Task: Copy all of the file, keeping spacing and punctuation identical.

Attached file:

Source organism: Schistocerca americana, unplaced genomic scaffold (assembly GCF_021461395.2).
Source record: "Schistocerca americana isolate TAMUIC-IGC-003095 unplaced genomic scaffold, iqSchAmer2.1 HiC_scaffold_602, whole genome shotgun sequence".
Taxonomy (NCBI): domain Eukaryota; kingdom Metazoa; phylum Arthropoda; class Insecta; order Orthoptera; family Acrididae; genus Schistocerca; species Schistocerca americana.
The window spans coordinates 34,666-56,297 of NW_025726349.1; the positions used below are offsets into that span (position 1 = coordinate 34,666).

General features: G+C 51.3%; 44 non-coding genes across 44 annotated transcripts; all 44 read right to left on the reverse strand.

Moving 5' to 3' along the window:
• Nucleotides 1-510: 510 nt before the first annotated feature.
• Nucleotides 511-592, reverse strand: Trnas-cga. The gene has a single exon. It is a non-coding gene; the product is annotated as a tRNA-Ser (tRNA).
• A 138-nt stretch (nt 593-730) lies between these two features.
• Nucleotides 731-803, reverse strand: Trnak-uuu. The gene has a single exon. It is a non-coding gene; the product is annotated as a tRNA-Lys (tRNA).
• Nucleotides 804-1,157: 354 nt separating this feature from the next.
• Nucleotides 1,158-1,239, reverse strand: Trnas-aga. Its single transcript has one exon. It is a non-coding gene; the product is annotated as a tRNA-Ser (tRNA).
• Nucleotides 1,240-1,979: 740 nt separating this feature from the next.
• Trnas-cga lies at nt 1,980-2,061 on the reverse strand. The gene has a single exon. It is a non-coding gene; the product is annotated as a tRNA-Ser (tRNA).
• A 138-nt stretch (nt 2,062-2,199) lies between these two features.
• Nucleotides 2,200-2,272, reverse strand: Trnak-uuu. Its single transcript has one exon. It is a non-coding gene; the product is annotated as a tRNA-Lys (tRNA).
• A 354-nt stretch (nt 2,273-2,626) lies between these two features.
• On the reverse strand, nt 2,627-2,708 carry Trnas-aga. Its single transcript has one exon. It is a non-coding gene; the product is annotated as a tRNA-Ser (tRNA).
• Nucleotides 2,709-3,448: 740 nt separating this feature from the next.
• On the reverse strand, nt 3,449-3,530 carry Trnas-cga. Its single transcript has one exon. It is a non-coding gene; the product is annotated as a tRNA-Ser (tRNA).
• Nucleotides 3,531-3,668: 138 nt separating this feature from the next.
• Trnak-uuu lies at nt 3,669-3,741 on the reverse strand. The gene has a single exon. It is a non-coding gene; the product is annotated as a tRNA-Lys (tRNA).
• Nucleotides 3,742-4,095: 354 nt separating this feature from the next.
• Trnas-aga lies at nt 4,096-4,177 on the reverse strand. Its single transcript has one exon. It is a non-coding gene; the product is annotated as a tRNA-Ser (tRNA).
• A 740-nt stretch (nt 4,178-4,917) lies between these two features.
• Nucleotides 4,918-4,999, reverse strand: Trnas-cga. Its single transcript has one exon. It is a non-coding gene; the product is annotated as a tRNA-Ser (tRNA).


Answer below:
Source organism: Schistocerca americana, unplaced genomic scaffold (assembly GCF_021461395.2).
Source record: "Schistocerca americana isolate TAMUIC-IGC-003095 unplaced genomic scaffold, iqSchAmer2.1 HiC_scaffold_602, whole genome shotgun sequence".
Taxonomy (NCBI): domain Eukaryota; kingdom Metazoa; phylum Arthropoda; class Insecta; order Orthoptera; family Acrididae; genus Schistocerca; species Schistocerca americana.
The window spans coordinates 34,666-56,297 of NW_025726349.1; the positions used below are offsets into that span (position 1 = coordinate 34,666).

General features: G+C 51.3%; 44 non-coding genes across 44 annotated transcripts; all 44 read right to left on the reverse strand.

Moving 5' to 3' along the window:
• Nucleotides 1-510: 510 nt before the first annotated feature.
• Nucleotides 511-592, reverse strand: Trnas-cga. The gene has a single exon. It is a non-coding gene; the product is annotated as a tRNA-Ser (tRNA).
• A 138-nt stretch (nt 593-730) lies between these two features.
• Nucleotides 731-803, reverse strand: Trnak-uuu. The gene has a single exon. It is a non-coding gene; the product is annotated as a tRNA-Lys (tRNA).
• Nucleotides 804-1,157: 354 nt separating this feature from the next.
• Nucleotides 1,158-1,239, reverse strand: Trnas-aga. Its single transcript has one exon. It is a non-coding gene; the product is annotated as a tRNA-Ser (tRNA).
• Nucleotides 1,240-1,979: 740 nt separating this feature from the next.
• Trnas-cga lies at nt 1,980-2,061 on the reverse strand. The gene has a single exon. It is a non-coding gene; the product is annotated as a tRNA-Ser (tRNA).
• A 138-nt stretch (nt 2,062-2,199) lies between these two features.
• Nucleotides 2,200-2,272, reverse strand: Trnak-uuu. Its single transcript has one exon. It is a non-coding gene; the product is annotated as a tRNA-Lys (tRNA).
• A 354-nt stretch (nt 2,273-2,626) lies between these two features.
• On the reverse strand, nt 2,627-2,708 carry Trnas-aga. Its single transcript has one exon. It is a non-coding gene; the product is annotated as a tRNA-Ser (tRNA).
• Nucleotides 2,709-3,448: 740 nt separating this feature from the next.
• On the reverse strand, nt 3,449-3,530 carry Trnas-cga. Its single transcript has one exon. It is a non-coding gene; the product is annotated as a tRNA-Ser (tRNA).
• Nucleotides 3,531-3,668: 138 nt separating this feature from the next.
• Trnak-uuu lies at nt 3,669-3,741 on the reverse strand. The gene has a single exon. It is a non-coding gene; the product is annotated as a tRNA-Lys (tRNA).
• Nucleotides 3,742-4,095: 354 nt separating this feature from the next.
• Trnas-aga lies at nt 4,096-4,177 on the reverse strand. Its single transcript has one exon. It is a non-coding gene; the product is annotated as a tRNA-Ser (tRNA).
• A 740-nt stretch (nt 4,178-4,917) lies between these two features.
• Nucleotides 4,918-4,999, reverse strand: Trnas-cga. Its single transcript has one exon. It is a non-coding gene; the product is annotated as a tRNA-Ser (tRNA).